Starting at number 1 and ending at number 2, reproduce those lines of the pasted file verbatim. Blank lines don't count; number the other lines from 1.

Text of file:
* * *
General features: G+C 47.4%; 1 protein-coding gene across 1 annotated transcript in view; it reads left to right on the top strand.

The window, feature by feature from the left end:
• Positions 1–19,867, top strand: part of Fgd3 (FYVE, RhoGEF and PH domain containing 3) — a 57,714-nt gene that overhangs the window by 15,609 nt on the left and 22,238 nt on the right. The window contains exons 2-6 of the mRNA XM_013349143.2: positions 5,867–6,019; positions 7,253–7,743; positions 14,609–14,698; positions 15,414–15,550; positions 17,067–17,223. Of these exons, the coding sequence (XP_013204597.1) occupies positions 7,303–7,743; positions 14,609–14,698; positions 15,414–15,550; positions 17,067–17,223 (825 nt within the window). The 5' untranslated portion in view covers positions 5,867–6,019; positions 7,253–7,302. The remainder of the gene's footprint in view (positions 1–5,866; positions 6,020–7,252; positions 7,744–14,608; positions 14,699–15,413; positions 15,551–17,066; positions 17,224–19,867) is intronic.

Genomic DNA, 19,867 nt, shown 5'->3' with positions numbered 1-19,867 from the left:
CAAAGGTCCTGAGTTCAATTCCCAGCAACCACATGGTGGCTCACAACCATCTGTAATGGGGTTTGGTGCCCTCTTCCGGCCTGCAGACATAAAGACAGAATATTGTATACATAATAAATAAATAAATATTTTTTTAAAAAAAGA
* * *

General features: G+C 47.4%; 1 protein-coding gene across 1 annotated transcript in view; it reads left to right on the top strand.

The window, feature by feature from the left end: